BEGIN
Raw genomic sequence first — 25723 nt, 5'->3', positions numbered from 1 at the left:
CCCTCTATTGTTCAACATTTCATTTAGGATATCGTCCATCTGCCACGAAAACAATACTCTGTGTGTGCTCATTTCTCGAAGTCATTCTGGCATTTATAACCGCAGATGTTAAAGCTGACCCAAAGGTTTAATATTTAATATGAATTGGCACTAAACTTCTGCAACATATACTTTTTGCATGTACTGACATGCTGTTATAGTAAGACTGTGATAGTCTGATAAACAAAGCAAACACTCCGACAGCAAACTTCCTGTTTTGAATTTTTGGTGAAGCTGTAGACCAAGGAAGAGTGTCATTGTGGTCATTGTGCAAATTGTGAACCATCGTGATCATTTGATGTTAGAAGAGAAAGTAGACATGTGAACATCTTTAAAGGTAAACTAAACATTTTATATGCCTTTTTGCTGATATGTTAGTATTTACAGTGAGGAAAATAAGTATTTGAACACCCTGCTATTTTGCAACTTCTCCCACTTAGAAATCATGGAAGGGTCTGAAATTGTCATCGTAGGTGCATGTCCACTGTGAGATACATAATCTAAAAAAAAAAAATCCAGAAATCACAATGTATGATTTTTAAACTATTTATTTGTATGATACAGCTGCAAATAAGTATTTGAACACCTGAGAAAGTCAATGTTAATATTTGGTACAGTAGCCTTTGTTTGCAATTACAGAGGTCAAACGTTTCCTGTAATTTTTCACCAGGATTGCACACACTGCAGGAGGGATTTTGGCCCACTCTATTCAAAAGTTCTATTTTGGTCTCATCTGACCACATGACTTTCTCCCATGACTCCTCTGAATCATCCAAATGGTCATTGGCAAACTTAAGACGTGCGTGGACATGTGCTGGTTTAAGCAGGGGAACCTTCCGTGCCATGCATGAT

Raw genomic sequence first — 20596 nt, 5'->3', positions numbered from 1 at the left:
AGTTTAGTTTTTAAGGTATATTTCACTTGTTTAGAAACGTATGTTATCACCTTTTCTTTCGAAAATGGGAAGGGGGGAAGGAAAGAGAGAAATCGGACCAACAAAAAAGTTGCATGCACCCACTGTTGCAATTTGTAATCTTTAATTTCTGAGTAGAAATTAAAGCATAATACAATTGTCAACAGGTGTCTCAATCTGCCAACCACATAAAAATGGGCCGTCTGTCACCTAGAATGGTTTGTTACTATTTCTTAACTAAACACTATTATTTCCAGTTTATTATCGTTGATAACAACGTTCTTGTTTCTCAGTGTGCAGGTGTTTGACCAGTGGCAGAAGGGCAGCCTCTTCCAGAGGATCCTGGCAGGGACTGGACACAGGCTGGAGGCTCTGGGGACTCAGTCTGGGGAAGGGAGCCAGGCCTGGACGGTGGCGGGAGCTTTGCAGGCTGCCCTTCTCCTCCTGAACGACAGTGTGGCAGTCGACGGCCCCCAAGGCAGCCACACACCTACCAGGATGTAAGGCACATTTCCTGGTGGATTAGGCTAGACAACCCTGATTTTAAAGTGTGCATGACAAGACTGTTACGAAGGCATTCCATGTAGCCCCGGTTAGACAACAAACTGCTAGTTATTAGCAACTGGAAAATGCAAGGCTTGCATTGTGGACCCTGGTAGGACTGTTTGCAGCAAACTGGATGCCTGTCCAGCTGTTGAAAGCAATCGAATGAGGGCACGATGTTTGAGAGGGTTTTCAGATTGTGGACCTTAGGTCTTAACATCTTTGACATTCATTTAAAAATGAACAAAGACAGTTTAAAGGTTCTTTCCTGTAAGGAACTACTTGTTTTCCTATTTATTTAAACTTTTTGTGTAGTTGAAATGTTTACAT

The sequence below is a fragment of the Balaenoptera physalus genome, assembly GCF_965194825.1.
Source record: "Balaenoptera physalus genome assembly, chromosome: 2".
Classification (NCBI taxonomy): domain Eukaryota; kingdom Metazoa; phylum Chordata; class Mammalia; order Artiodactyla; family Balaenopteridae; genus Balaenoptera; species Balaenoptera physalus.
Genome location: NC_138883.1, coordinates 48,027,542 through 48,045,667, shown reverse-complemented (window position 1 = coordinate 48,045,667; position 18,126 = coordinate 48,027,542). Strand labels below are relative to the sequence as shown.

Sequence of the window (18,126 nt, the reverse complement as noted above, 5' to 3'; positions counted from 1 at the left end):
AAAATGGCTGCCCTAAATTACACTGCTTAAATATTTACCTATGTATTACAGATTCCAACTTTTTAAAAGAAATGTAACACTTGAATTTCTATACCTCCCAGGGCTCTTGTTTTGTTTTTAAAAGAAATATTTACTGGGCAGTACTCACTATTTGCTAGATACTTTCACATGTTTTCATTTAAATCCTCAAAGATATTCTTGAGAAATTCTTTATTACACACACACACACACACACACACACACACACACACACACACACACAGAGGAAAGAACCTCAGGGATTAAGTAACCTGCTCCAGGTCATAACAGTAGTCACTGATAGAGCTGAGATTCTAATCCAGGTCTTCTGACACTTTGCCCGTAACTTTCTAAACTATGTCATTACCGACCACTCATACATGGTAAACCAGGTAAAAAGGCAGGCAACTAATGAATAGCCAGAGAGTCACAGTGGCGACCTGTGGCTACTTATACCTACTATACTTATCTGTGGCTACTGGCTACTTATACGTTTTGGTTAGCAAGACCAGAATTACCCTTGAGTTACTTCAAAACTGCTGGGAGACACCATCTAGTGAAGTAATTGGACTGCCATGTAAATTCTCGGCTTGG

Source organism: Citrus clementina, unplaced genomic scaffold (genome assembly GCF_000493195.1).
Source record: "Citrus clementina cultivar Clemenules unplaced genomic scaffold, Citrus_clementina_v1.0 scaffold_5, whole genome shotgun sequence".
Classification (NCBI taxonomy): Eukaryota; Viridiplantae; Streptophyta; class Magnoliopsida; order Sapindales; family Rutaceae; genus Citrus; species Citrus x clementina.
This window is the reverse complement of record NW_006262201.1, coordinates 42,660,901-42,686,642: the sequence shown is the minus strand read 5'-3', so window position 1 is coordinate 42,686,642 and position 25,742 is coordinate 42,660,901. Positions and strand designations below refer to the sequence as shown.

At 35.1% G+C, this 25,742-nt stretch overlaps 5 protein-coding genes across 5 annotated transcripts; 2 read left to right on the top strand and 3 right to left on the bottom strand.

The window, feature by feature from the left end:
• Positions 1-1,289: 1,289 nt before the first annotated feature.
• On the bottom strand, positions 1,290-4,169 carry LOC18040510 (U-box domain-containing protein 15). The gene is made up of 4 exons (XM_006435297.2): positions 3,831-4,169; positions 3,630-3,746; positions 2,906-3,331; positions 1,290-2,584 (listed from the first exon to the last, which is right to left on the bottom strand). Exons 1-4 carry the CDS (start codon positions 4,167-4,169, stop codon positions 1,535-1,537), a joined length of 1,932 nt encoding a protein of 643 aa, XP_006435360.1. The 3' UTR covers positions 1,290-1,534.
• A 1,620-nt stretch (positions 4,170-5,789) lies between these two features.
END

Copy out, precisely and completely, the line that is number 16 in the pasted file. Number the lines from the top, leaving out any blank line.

The window, feature by feature from the left end: